Pulaski High School - Oriole Yearbook (Pulaski, VA)

 - Class of 1927

Page 132 of 160

 

Pulaski High School - Oriole Yearbook (Pulaski, VA) online yearbook collection, 1927 Edition, Page 132 of 160
Page 132 of 160



Pulaski High School - Oriole Yearbook (Pulaski, VA) online yearbook collection, 1927 Edition, Page 131
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Pulaski High School - Oriole Yearbook (Pulaski, VA) online yearbook collection, 1927 Edition, Page 133
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Page 132 text:

Page 128 THE ORIOLE Beth Glenn’s mother - Young man, the lights in this house go out at 1 1 o’clock. Clias. Boley — That suits me. t t t Manola Mitchell Colleen, does Gray know much about an automobile? Colleen — Goodness no; he thinks you clean the car by stripping the gears. f t t Mr. Eckman — In days gone by the young men came around at midnight to serenade the young women. M iss Stull The custom is impossible new. A popular girl is very seldom home at that hour. t t t Tom Roberts — Mama, did you ever hear a rabbit bark? Mrs. Roberts— Rabbits don’t bark, Tom dear. Tom That’s funny; my story book says that rabbits eat cabbage and bark. t t t ' Traffic Cop— Young fellow, you are pinched for speeding. Roger Carlan (nervously) — Why, officer, you can not arrest me; this is not my car and I haven’t any operator’s license. t t t Mary Lowman— Robert, you are very fond of big words. Robert Jameson — Yes, a friend of mine once saved his life by using a big word. Mary How so? Robert— Called me a “prevaricator.” If he had called me a liar I’d have gone for him at once, but by the time I had look- ed it up in the dictionary he was several blocks away. t t t Mabel Brinkley (in dentist’s office). Dentist— I’m very sorry but I got a piece of your gum. Mabel Brinkley— That’s all right; I have some more here under the arm of the chair. t t t Miss Woodyard — In what way is education carried out? Ruth Snapp — By boards. t t t Hilda Bones — Wesley, I bet I can make an uglier face than you can. Wesley- — Well, I reckon so; just look what a start you have.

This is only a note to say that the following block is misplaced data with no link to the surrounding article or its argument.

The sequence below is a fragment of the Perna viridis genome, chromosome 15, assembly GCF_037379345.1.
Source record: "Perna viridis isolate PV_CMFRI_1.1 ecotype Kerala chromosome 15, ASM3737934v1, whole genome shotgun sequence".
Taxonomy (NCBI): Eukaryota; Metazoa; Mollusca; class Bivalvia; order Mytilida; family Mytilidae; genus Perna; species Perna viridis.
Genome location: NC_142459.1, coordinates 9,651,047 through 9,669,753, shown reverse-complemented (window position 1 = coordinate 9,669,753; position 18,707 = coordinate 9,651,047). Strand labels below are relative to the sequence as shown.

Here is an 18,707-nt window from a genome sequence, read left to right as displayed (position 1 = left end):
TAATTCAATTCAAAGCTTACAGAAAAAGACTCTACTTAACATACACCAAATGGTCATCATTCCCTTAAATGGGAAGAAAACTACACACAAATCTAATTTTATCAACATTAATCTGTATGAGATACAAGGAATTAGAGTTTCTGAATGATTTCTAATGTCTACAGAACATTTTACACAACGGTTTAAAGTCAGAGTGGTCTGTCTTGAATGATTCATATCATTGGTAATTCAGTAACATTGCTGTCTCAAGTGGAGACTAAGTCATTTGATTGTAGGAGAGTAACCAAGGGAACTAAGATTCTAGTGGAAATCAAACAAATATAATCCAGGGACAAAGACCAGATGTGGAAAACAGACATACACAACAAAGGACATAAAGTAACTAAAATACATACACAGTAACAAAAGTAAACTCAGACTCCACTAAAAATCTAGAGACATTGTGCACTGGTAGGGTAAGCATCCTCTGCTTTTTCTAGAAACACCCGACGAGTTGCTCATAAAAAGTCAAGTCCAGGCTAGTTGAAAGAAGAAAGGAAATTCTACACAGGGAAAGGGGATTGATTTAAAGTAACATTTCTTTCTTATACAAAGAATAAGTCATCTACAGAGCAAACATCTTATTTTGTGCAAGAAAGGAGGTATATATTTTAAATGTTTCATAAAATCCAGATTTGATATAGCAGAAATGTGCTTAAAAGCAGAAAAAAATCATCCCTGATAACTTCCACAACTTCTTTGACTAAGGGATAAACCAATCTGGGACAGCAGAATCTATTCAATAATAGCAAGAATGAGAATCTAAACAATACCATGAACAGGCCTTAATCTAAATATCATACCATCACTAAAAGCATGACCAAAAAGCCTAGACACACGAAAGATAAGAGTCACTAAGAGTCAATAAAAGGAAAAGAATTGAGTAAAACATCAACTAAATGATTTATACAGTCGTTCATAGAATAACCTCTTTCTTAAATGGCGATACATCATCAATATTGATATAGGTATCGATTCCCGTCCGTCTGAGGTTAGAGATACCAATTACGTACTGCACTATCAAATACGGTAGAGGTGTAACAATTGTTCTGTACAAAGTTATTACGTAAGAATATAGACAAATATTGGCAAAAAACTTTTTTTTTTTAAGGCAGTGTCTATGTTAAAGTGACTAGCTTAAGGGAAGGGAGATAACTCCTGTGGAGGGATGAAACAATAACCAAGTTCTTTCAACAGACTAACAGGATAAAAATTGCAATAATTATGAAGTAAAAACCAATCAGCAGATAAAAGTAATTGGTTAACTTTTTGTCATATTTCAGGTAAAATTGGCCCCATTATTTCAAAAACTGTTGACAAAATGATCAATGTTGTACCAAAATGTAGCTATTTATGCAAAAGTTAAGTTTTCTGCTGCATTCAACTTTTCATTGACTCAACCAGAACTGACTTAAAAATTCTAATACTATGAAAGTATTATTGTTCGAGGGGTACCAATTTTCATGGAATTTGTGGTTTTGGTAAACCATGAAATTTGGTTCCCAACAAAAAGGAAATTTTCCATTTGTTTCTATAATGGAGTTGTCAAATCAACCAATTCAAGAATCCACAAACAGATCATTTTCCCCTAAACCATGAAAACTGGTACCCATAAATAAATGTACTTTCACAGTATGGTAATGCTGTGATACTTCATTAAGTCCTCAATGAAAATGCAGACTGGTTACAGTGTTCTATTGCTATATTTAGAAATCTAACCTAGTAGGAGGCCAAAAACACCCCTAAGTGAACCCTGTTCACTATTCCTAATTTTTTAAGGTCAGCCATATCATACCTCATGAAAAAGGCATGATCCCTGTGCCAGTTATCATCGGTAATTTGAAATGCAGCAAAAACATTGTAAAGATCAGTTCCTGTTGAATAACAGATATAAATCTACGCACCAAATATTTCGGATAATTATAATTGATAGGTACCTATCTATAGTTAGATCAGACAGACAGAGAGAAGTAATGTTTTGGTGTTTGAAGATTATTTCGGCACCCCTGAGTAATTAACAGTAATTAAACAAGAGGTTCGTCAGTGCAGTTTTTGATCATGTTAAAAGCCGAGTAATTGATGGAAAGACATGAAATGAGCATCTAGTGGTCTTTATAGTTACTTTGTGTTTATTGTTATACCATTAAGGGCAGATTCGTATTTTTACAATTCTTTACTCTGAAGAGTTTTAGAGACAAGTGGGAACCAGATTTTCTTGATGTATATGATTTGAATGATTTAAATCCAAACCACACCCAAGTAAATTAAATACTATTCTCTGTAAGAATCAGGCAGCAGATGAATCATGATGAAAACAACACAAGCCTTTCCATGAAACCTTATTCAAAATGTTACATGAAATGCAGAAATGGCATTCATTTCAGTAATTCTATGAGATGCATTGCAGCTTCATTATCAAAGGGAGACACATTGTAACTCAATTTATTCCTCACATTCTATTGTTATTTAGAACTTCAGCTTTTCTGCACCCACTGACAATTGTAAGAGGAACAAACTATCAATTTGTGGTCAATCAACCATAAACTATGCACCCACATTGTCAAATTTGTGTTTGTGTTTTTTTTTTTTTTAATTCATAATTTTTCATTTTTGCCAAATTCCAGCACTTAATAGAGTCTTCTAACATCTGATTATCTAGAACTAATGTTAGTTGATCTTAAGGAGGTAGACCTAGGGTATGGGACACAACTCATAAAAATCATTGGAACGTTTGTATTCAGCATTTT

Page 131 text:

THE ORIOLE Page 127 Sadie Brinkley — -Do you know Pearl? Margaret Matheney — -No, but do you know the mother of Pearl? t ft Ethel Lyons — Hasn’t Roger Carlan sense of rythm? Colleen Seagle — He may have rythm, but he sure lacks sense. t t t Mr. Eckman — Robley, what’s that piece of paper doing under your desk? Robley — (Stoops over easily, so as not to disturb the paper, examines it carefully and answers) — It’s not doing anything now, Mr. Eckman. t t t Miss Crosswhite — Bee, I wish you wouldn’t whistle at your work? Bee Kinzer — I wasn’t working; only whistling. t t t Walter L. — My girl is slow. Albert C. — Try feeding her ketchup. t t t. Miss Finks — Give a sentence with the word “devise.” Stuart Mabe — It’s devise bird that gets up early to get the worm. t t t Susy Dale — Are you going to the fair tomorrow? Jessie Vaughn — What fair? Susy — Why The Southwest Times says, “fair tomorrow.” t t t Jessie Gray— I wonder how old Miss Woodyard is. Ann Mullins — Pretty old I expect; I heard she used to teach Caesar. t t t Miss Stull — What would your father pay if he owed the baker $15.35, the butcher $20.63, the milkman Harold Huddle — Nothing; he would move. t t t Walter L. — Do you know, old fellow, that I have always had a wonderful ear for music? Cecil Bosang — Is that so? Walter — Yes, at the age of two I used to play on the lin- oleum.



Page 133 text:

THE ORIOLE Page 129 Mutt Bopp — What did they say when your horse fell in the swimming pool? Mont — Oh, everybody yelled, “Pull out the plug.” t t t Miss Woodyard — Where does law begin? Flossie Nowlin — At home. Miss Woodyard- Yes, on your mother’s knee. Dick Glenn — On it nothing; you mean across it. t t t Miss Woodyard — Name some national parks. Lila Gilmer — Well, Gunton Park. t t t Mr. Eekman — Which travels faster, heat or cold? Marvin S. — Heat. Mr. Eekman — What makes you think so? Marvin Because one can catch cold. t t t Mozelle Dalton -See here, daddy, don’t you think your cigars smell much better now? They smelt so horrid that I put some cologne on them. t t t “Smitty” — Hear about the Scotchman who went insane? Frances Boothe — No, what was the matter? “Smitty” — He bought a score card at the game and neither team scored. t t t Wilbur Lewey — l get all in of late. Sam Haislip — Do you get in late a lot? Wilbur Lewey — No, but I get a lot in late. t t t Miss Finks — Name a collective noun. Charlotte Henson — Ash can. t t t Eugene Snider — You know I’m funny like that; I always throw myself into any job I undertake. Gray Baxter — How splendid; why don’t you dig a well? t t t Walter Lewey — Her mind is essentially modern. Bob Wood — How do you mean? Walt — She never seems to have much on it.

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